I've been terrible about blogging...it's just not in my daily routine...so I've been letting others on our Knight grant team take up the slack. But now I really do have something to share that I hope spurs some comments and feedback (it will be very helpful as we grapple with these challenges.)
I'm going to be speaking on a panel on Games and Journalism at the Games for Change conference in New York on June 5th. In coordinating the panel, the moderator asked us to send in a little bit about what our angle would be. Here's what I wrote up...
"I've been doing some eyetracking and usability research on different games that have been created for news organizations. One is Budget Hero by American Public Media / MPR. (It hasn't launched yet.) Others are ones on the Discovery Channel, made by a former news graphics guy who is now a professor of multimedia at UNC.
These efforts by news organizations demonstrate the real challenge for news on two fronts - game play and news / information content:
-- If you make the game too simple, gamers are bored or distainful and won't play (or they say, "This would be fine for little kids" -- and little kids aren't a real target audience for most news sites.)
-- If you make the game too complex, non-gamers don't get it and won't play (and the real gamers still won't think it is complex enough...there's lots of "I don't really play online games / Flash games.)
-- If you make the content too "fun", it makes serious topics (like federal spending) seem trivalized and people really interested in the topic get huffy (one long-time MPR listener played the Budget Hero game and said "The responses to my budgets choices were insulting.")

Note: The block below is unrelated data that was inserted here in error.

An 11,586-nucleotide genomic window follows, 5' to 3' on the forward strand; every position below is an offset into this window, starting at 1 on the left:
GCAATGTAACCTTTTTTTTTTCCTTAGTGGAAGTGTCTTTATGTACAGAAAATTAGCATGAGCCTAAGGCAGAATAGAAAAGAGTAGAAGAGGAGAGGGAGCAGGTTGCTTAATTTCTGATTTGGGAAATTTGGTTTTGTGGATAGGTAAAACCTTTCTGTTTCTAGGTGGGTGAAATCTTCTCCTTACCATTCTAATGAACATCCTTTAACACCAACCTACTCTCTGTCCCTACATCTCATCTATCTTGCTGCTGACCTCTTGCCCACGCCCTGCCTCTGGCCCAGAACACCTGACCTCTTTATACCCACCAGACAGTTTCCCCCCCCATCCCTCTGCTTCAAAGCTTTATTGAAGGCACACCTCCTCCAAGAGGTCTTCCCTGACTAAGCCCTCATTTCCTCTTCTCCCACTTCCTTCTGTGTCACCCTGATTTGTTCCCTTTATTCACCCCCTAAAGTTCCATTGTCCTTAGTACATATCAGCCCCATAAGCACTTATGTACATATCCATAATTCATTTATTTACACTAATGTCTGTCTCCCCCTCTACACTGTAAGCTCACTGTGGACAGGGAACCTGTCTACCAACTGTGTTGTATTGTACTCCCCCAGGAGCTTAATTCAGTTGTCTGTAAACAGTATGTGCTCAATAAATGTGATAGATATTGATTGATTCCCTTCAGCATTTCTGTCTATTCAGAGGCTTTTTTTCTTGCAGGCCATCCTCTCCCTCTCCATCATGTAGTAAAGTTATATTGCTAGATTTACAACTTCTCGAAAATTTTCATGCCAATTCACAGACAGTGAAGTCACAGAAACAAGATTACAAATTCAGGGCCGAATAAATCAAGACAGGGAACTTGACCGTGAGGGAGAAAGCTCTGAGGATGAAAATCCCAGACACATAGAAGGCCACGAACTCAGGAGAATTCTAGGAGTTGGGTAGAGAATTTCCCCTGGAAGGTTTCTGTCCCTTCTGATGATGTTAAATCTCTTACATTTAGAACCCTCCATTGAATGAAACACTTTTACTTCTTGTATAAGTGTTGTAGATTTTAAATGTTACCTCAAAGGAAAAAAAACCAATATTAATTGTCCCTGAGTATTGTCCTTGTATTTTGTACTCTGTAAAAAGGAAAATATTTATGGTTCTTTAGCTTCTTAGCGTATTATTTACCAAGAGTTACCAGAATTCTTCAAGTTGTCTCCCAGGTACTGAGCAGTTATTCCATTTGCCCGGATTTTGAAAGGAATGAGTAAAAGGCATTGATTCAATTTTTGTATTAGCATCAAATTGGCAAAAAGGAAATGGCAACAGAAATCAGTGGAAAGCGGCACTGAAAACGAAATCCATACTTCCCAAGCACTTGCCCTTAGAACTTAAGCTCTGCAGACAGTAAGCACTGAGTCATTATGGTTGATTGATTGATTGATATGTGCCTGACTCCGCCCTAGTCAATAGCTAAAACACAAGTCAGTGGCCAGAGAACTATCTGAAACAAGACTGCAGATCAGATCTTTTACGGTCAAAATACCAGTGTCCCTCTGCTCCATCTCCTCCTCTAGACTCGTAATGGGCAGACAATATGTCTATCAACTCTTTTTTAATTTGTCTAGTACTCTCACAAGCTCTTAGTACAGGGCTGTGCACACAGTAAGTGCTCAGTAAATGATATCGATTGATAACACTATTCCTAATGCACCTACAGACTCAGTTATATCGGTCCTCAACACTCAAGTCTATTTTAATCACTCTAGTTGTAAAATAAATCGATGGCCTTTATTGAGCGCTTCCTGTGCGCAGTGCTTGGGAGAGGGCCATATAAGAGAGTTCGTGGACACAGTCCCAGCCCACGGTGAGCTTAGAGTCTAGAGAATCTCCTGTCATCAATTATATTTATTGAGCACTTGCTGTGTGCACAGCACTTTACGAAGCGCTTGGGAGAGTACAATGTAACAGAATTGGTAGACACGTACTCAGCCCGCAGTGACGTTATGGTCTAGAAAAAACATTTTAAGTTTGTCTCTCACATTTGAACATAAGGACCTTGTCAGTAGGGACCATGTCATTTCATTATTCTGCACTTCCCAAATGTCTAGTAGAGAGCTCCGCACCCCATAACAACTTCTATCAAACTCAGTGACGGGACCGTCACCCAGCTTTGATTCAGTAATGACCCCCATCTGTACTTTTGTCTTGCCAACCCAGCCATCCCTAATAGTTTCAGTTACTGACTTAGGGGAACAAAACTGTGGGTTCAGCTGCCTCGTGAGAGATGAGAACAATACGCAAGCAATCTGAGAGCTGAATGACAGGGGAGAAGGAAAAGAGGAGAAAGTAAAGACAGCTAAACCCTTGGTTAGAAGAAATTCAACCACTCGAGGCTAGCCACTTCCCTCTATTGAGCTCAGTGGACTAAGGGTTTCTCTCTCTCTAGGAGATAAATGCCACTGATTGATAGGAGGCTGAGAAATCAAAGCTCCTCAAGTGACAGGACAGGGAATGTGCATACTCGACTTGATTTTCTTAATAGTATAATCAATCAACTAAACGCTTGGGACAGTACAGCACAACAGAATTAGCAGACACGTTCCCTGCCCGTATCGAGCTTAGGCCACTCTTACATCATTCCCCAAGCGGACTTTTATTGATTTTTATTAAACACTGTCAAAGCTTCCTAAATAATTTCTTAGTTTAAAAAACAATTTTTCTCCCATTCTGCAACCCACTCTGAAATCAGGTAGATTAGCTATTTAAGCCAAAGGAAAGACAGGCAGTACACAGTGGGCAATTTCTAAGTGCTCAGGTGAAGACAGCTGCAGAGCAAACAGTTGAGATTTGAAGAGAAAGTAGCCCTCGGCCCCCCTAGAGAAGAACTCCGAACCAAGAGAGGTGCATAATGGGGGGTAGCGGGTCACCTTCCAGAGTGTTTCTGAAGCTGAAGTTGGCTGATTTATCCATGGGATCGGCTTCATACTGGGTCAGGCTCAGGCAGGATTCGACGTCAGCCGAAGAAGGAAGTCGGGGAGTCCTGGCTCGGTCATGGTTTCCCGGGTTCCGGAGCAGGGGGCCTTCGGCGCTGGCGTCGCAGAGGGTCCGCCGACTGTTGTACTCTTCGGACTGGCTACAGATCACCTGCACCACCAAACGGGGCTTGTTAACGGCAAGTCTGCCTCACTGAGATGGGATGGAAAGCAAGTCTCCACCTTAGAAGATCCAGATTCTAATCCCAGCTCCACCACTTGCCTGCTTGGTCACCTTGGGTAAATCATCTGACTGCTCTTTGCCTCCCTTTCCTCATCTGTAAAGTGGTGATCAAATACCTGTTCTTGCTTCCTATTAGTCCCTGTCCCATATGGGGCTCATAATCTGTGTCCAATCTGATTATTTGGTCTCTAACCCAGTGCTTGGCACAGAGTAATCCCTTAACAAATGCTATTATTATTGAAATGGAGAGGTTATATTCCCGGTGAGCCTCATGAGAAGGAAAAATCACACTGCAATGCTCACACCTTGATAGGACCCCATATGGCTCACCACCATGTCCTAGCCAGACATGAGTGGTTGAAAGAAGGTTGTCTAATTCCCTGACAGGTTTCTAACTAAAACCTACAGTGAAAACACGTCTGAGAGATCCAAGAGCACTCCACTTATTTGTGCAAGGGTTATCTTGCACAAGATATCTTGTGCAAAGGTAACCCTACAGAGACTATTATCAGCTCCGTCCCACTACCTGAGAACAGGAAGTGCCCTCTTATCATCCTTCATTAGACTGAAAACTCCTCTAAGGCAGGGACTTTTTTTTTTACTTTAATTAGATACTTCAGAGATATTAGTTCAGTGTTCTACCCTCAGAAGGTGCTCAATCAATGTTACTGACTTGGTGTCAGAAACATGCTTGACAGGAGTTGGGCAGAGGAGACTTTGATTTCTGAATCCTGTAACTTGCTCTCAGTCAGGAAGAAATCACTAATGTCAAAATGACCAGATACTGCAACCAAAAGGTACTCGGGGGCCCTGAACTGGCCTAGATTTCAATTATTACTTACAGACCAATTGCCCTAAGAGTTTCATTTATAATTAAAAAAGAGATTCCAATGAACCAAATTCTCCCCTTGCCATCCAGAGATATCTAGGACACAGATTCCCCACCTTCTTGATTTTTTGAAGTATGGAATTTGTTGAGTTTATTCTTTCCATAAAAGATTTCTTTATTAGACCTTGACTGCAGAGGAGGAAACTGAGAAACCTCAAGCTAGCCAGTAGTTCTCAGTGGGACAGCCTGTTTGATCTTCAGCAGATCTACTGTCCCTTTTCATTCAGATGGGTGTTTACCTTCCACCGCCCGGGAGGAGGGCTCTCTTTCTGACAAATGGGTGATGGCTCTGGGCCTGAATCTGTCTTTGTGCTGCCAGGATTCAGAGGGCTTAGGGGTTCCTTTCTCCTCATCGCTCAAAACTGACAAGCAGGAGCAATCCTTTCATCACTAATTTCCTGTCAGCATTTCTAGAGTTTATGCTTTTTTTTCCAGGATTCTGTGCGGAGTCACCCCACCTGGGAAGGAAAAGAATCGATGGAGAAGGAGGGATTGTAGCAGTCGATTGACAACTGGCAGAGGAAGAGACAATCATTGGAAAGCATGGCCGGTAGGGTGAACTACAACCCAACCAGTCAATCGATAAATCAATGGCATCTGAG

-- If you make the content too serious, it won't appeal to those mostly likely to be drawn to a "game" approach to the news. There was a lot of "Well, the game is ok, I just won't want to spend any time with this topic / I don't know anything about this topic." (Which is, of course, precisely, and admirably, what MPR's trying to overcome.)
Throw in the challenge of "objective" information presentation and you really make news gaming tough.
The eyetracking / usability research we have been doing scares me as a news issues game grantee / developer, but has also opened up my eyes to potential ways around some of these issues. We are exploring several of these options.
My other angle will be the need for assessment of the effectiveness of these approaches to creating an informed and engaged citizenry and the need, if they are found to be effective ways to inform, to make their creation easy enough for a newsroom to unplug one set of content and plug in new information about a new issue that people should understand deeply."
We have our work cut out for us...and we thank those who are boldly going forward with exploration in this area of media content development. It is a real challenge -- thus the name of the grant program. ;>)